The five men and four women of the capable ensemble share equally in the narration and performance of the stories, making age and character stretches and, when necessary, crossing gender barriers with skill and conviction.
Each of the first four stories proceeds to a climactic moment and then stops: 1) The queens, with their husbands away at war, are blinded, at the command of the power-hungry nursemaid, exiled and left with their babies to starve. 2) The princess's three suitors pull out their best comedy routines, fail and are beheaded she still hasn't laughed. 3) The young husband accompanies, as promised, his dead princess bride to her tomb; he is desperate and hoping for a life-saving miracle in the visitation of two peculiar white snakes. 4) The widower king falls in love with his daughter "Little Allerleirah, you were noticed too soon." who, in a snowstorm, escapes into a forest of ominous tree-men.
The fifth story, however, which provides the centerpiece and the title for the whole play, proceeds to its conclusion uninterrupted, before the previous tales are quickly resolved in the final half hour of this 85-minute production. This central tale, Silent for Seven Years, is the story of a father's curse on his boisterous, unruly sons "I wish all my sons were swans" (Be careful what you wish for!) and their sister's dedicated, self-sacrificing quest to lift the curse and bring her brothers back to human life.
The tales are fascinating, and there are no weak links in this experienced, thoroughly professional ensemble: Mark Alhadeff, Laura Eason, Anne Fogarty, Raymond Fox, Louise Lamson, Erik Lochtefeld and Philip R. Smith, in addition to Mr. Donahue and Ms. Scott. The fragmentation of the stories and the extensive array of characters and plots will cause some confusion for audiences as they try to piece together the six different plot threads. Also, missing here, of course, is the satisfaction of a unified narration rising to a climax then resolving itself in a logical denouement. The pleasures of this abundant array of fascinating tales, however, and the thrill of getting a little lost in the woods and struggling to find our bearings and make sense of it all, should more than compensate for the frustrations of this multi-dimensional work.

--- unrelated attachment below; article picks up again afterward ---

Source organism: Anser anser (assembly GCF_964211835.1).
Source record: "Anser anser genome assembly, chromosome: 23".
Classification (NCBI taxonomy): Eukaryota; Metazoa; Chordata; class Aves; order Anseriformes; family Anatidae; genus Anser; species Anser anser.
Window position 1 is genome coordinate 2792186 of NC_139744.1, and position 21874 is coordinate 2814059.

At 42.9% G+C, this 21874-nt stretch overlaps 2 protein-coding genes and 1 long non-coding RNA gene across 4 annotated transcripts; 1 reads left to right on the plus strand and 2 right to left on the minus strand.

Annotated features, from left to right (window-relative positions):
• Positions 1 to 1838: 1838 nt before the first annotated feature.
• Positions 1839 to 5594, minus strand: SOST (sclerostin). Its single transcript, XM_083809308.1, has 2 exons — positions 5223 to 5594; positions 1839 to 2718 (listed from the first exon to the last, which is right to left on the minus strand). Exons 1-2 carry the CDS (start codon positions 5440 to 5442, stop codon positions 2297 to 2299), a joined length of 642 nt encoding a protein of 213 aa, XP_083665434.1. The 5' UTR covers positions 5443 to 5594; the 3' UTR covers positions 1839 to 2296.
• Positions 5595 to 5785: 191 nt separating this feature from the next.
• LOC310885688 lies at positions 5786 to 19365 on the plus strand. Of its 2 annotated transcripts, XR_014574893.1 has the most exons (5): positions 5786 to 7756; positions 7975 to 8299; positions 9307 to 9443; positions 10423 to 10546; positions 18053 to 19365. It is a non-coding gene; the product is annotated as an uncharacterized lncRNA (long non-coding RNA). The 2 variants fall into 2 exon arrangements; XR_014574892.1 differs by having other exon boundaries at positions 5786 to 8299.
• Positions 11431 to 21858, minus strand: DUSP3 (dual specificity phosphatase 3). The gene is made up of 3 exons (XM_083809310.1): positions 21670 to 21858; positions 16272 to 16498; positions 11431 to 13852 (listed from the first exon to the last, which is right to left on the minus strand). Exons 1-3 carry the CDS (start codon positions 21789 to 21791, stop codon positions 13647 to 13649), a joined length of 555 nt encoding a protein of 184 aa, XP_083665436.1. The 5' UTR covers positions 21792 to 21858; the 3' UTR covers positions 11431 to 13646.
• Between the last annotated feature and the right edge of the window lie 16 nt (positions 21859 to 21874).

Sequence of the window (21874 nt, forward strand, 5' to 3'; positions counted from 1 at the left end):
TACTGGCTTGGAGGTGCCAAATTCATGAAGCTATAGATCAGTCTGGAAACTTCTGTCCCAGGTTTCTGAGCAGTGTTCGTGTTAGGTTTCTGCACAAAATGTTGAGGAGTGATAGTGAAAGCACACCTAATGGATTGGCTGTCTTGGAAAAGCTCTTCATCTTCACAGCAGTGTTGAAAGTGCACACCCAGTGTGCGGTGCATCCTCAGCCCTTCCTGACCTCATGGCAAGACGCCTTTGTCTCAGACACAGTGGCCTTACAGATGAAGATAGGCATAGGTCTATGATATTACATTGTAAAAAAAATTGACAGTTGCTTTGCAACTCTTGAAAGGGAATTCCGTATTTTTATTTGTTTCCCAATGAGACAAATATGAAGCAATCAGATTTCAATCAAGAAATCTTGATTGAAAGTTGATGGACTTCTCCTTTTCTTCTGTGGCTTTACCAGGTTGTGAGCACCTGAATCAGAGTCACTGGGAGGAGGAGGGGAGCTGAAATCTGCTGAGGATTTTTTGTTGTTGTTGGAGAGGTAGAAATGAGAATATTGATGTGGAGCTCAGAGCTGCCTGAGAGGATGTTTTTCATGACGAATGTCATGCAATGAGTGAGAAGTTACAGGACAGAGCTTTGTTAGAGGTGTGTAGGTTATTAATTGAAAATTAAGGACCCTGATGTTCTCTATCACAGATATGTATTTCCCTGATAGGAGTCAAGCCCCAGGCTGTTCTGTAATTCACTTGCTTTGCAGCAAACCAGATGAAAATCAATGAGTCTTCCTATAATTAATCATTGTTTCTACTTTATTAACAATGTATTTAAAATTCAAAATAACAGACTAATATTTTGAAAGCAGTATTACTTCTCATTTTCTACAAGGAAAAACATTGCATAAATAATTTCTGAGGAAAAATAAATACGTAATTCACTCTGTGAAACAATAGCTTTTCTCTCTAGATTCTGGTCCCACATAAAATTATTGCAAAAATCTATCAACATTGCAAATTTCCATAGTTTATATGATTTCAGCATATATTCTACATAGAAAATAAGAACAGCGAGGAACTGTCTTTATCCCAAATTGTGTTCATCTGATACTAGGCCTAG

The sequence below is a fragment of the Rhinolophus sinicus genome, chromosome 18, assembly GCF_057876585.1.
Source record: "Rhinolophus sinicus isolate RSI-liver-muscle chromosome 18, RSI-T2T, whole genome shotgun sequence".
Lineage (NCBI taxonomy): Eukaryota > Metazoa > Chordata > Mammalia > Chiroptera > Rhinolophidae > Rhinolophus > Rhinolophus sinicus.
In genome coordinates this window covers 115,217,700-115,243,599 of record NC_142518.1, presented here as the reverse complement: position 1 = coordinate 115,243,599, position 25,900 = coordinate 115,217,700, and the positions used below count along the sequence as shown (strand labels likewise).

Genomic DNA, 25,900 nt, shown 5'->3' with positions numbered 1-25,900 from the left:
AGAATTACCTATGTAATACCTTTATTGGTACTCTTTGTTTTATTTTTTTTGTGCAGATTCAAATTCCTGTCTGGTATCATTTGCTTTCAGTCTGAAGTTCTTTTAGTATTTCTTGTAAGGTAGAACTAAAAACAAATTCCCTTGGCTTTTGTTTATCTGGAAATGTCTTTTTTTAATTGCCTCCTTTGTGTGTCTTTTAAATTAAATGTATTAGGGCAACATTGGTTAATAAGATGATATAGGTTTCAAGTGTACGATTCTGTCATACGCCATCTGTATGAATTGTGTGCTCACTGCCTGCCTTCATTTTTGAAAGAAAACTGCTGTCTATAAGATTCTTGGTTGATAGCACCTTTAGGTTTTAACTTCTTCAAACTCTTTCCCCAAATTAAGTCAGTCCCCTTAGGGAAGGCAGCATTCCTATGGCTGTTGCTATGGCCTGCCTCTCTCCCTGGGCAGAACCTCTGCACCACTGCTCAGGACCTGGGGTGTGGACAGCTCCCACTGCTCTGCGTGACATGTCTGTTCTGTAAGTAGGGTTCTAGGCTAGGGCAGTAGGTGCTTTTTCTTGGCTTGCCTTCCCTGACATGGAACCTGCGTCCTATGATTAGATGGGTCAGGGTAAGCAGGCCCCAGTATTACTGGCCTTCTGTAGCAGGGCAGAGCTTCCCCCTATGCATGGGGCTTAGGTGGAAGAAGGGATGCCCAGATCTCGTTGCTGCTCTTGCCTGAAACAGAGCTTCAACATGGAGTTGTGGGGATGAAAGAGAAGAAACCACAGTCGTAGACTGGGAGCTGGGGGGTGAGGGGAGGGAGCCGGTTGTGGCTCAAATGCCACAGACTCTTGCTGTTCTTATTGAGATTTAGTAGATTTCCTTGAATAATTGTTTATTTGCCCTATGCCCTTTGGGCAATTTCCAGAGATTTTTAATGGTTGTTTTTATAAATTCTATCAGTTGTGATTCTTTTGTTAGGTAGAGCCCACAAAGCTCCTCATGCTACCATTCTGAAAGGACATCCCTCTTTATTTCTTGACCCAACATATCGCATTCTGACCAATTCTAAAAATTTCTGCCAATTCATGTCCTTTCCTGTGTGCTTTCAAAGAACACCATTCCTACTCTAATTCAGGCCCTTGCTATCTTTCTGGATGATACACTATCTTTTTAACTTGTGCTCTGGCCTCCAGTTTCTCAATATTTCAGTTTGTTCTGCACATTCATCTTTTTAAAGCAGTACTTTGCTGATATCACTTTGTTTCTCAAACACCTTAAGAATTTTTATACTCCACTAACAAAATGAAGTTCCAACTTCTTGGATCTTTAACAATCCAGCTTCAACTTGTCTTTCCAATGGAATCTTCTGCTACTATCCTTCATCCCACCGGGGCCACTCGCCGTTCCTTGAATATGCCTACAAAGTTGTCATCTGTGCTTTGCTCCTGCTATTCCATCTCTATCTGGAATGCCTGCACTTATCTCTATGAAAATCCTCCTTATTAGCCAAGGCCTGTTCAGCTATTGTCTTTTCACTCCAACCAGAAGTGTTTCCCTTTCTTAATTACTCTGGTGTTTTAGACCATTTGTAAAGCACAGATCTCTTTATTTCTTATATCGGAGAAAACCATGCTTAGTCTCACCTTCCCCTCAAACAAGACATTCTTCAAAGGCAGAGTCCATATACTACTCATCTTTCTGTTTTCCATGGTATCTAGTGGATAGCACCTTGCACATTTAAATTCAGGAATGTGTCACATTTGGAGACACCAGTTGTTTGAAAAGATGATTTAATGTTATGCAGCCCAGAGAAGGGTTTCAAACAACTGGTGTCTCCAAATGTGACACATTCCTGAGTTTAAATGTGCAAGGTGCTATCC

In a style reminiscent of her brilliant staging of the stories of Ovid's Metamorphoses, Ms. Zimmerman brings together the disparate material with compelling style and integrity. The members of the design team and all but one member of the ensemble have worked extensively with Ms. Zimmerman in the past, most frequently at Chicago's Lookingglass Theatre. Their close, finely tuned collaboration is apparent in every facet of this polished production.
The Secret in the Wings has been produced by McCarter in conjunction with Lookingglass Theatre (which first presented the play in 1991), as well as Berkeley Repertory Theatre, where it received much acclaim last September and October, and Seattle Repertory Theatre, where it will play from February 26 to March 26.
Ms. Zimmerman's journey takes its audiences deep into the world of dreams, childhood, and the human psyche, revealing truths beneath the disguises and warning us, "Do not trust your eyes."
The Secret in the Wings plays at McCarter's Berlind Theatre, 91 University Place in Princeton through February 13. For reservations and further information call (609) 2582787 or visit www.mccarter.org.